Well, colour me surprised! I may not have been that impressed with the film itself but the picture is entirely a different matter. One of the joys of Blu-ray is that a disc that may not be the subject of the highest expectations can suddenly blow you away. The 1080p encode presented here may not be the very best the medium has to offer but it is certainly no slouch.
The first thing to notice is the colour level that is present in the transfer. Every splash of blood is vibrant and red, virtually jumping off the screen. Blue skies look deep and perfect, and clothing is well rendered. The level of black is deep and inky and shadow detail is superb. You only have to look at some of the opening chase scenes to realise just how much detail is present in even the darkest scenes. The level of detail is consistent throughout and is particularly highlighted in the slow motion shop destruction sequence where it appears that you could count every shard of glass.
The level of depth is similarly impressive. Post-apocalyptic films lend themselves to show off this particular aspect of blu-ray. Long, empty roads stretching into the distance, the inevitable long shop of an endless crowd of zombies chasing towards the camera - both are present and both impress.
If there was a slight criticism to be made, it would be that skin tones are slightly inconsistent - sometimes developing a yellow / orange hue but incidents of these are few and far between. Generally this transfer is superb and will impress fans and newcomers alike.
It normally follows that an excellent video score is usually accompanied by an excellent audio one but sadly in this case this is not true. The DTS-HD Master Audio 5.1 track presented here is certainly not a disaster, but it is too one-dimensional to really rock your world.
The positives first. The dialogue is clear and precise and well anchored to the front speakers. Sadly, there is very little localisation of the dialogue. It doesn't matter where in the frame they are, or even off camera, the dialogue is always pinned to the front. The front separation is also not particularly wide or impressive.
The surrounds get very little use at all, and this is a shame. The potential to truly scare the audience with ambient effects is great, but is never truly realised, leading to a rather flat sound-field. The sub gets a decent workout, but never truly reaches the stomach-rumbling depths that it is capable of.
One impressive aspect of the track is the dynamic range which is wide and impressive. Also the score is well integrated within the mix, never overpowering the dialogue.
I am not a fan of commentaries on the whole, and would only ever listen to them when reviewing a disc. To be honest, examples like this are never going to persuade me to change my mind. Featuring Woody Harrelson, Jesse Eisenberg, Ruben Fleischer, Rhett Reese, and Paul Wernick there really should be a level of comedy and entertainment here - but sadly there was none. Long periods of silence punctuate the occasional rather dry revelation about production. This is really not an enjoyable commentary. Two featurettes In Search of Zombieland and Zombieland is your land are also poor, offering little insight. They are also sycophantic in the extreme.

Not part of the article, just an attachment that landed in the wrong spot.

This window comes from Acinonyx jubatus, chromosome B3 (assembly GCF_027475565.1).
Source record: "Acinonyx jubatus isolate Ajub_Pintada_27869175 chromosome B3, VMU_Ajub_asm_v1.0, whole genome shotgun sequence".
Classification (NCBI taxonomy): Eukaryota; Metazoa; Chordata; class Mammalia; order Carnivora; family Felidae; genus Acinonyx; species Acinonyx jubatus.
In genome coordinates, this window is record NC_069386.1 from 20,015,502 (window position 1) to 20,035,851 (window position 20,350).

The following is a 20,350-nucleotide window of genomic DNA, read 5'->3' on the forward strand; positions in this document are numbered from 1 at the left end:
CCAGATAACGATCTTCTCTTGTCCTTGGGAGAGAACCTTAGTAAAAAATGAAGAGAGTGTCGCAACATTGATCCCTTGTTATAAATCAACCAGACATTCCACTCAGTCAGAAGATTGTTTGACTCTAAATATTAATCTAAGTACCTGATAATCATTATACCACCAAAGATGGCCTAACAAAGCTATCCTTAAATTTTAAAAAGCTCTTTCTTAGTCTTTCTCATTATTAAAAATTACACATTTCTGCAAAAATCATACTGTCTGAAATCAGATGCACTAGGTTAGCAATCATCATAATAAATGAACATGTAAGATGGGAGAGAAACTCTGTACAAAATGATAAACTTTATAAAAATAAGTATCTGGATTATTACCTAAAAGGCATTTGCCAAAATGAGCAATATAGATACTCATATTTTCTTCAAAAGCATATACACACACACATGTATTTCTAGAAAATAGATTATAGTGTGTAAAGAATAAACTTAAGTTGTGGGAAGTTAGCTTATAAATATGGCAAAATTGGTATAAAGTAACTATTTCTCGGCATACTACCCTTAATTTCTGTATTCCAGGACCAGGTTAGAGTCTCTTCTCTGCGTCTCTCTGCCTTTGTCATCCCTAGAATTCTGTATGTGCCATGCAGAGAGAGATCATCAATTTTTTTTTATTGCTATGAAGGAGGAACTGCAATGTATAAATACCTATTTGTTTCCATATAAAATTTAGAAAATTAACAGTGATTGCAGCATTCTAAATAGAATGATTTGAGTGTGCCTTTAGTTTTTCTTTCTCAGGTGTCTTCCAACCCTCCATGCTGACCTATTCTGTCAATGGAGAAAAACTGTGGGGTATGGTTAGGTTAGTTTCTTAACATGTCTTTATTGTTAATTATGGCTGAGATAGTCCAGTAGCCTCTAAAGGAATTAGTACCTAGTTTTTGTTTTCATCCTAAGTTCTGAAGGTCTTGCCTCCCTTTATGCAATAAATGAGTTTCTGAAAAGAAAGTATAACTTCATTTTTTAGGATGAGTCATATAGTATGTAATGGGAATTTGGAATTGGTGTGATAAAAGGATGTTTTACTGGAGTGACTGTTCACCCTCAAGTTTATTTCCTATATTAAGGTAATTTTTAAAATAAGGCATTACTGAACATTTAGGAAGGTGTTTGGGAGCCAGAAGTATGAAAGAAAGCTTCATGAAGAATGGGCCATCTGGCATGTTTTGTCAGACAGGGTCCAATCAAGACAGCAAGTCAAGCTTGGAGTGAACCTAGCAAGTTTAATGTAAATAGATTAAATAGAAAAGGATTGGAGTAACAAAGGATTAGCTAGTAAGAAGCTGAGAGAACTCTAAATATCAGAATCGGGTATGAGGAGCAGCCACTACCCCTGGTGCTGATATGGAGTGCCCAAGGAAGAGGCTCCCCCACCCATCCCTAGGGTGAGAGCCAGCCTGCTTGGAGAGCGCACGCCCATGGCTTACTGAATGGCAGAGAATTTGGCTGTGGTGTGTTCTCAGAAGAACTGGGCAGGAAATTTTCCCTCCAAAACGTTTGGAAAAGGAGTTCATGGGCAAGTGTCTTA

We are then treated to five minutes of deleted scenes. Well, perhaps treated is the wrong word because none of these provide any arguments for their conclusion in the main movie. They don't advance the plot, and aren't particularly funny either - so they are at best a one-watch curiosity. Potentially better is the Visual Effects Progression Scenes. It is always interesting to watch docs on how visual effects are created - but sadly this goes into no depth and managed to cover several key scenes in its 2 minute runtime. Way too superficial to be of any benefit. The rest of the the extras package is taken up with a trailers package.
So, although the extras seem extensive and decent when viewing the back of the box, the reality so far has been rather disappointing. Thankfully, you can ditch all those that have been mentioned so far in favour of the excellent Picture in Picture Track which is HD exclusive. Entitled Beyond the graveyard, this contains some parts of the existing special features and also many new insights and clips of interviews. This track has it's flaws (it could do with the makers “pausing” the film whilst they discuss like in Bruno) but generally it is insightful and interesting.
I am afraid I failed to be impressed with Zombieland. I didn't find it frightening enough, and the comedy wasn't consistent enough to keep me amused. The film seems to be very much a high concept, original idea that failed to expand to fill a 90 minute movie. Although there is much to admire here, in particular Harrelson's performance, the story and plot very quickly run out of steam.
There are no such problems with the picture, which is uniformly excellent - although the sound (like the film) is rather one-dimensional, failing to fill the room with dynamic effects. The extras seem comprehensive on viewing the box, but turn out to be rather superficial. However, the picture in picture track is excellent and single handedly rescues the extras from a low mark.
If you have seen, and liked Zombieland then there is no doubt that you will want to pick this up. The high quality picture is likely to be enough to confirm that this is a definite purchase for fans. However, tiresome as it may be, I can only recommend a rental if you are coming to the film blind. There are far better mixes of horror / comedy out there than this.
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